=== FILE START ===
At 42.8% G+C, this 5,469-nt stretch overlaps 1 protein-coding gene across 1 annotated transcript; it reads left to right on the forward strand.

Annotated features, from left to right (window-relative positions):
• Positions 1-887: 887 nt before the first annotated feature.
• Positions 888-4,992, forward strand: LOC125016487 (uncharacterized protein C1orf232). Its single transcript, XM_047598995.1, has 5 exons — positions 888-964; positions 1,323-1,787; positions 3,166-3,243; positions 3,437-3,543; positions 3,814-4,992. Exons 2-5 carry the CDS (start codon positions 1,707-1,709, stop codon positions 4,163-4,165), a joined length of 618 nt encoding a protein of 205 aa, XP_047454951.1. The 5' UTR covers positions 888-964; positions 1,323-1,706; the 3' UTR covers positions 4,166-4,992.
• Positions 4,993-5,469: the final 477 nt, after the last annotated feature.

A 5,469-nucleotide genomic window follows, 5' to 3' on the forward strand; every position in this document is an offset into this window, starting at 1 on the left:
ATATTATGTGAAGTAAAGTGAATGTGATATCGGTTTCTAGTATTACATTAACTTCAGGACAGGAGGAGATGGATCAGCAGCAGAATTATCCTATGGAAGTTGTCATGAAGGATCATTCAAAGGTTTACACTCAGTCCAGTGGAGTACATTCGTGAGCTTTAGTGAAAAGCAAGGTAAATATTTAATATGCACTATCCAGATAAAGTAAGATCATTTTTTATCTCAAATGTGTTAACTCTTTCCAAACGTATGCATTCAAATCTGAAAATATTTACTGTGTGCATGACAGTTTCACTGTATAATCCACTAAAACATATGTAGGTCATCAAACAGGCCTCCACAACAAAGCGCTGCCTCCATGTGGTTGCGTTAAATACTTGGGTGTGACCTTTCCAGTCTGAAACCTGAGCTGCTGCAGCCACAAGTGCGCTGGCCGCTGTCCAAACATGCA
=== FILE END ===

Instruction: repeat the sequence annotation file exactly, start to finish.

At 42.8% G+C, this 5,469-nt stretch overlaps 1 protein-coding gene across 1 annotated transcript; it reads left to right on the forward strand.

Annotated features, from left to right (window-relative positions):
• Positions 1-887: 887 nt before the first annotated feature.
• Positions 888-4,992, forward strand: LOC125016487 (uncharacterized protein C1orf232). Its single transcript, XM_047598995.1, has 5 exons — positions 888-964; positions 1,323-1,787; positions 3,166-3,243; positions 3,437-3,543; positions 3,814-4,992. Exons 2-5 carry the CDS (start codon positions 1,707-1,709, stop codon positions 4,163-4,165), a joined length of 618 nt encoding a protein of 205 aa, XP_047454951.1. The 5' UTR covers positions 888-964; positions 1,323-1,706; the 3' UTR covers positions 4,166-4,992.
• Positions 4,993-5,469: the final 477 nt, after the last annotated feature.

A 5,469-nucleotide genomic window follows, 5' to 3' on the forward strand; every position in this document is an offset into this window, starting at 1 on the left:
ATATTATGTGAAGTAAAGTGAATGTGATATCGGTTTCTAGTATTACATTAACTTCAGGACAGGAGGAGATGGATCAGCAGCAGAATTATCCTATGGAAGTTGTCATGAAGGATCATTCAAAGGTTTACACTCAGTCCAGTGGAGTACATTCGTGAGCTTTAGTGAAAAGCAAGGTAAATATTTAATATGCACTATCCAGATAAAGTAAGATCATTTTTTATCTCAAATGTGTTAACTCTTTCCAAACGTATGCATTCAAATCTGAAAATATTTACTGTGTGCATGACAGTTTCACTGTATAATCCACTAAAACATATGTAGGTCATCAAACAGGCCTCCACAACAAAGCGCTGCCTCCATGTGGTTGCGTTAAATACTTGGGTGTGACCTTTCCAGTCTGAAACCTGAGCTGCTGCAGCCACAAGTGCGCTGGCCGCTGTCCAAACATGCA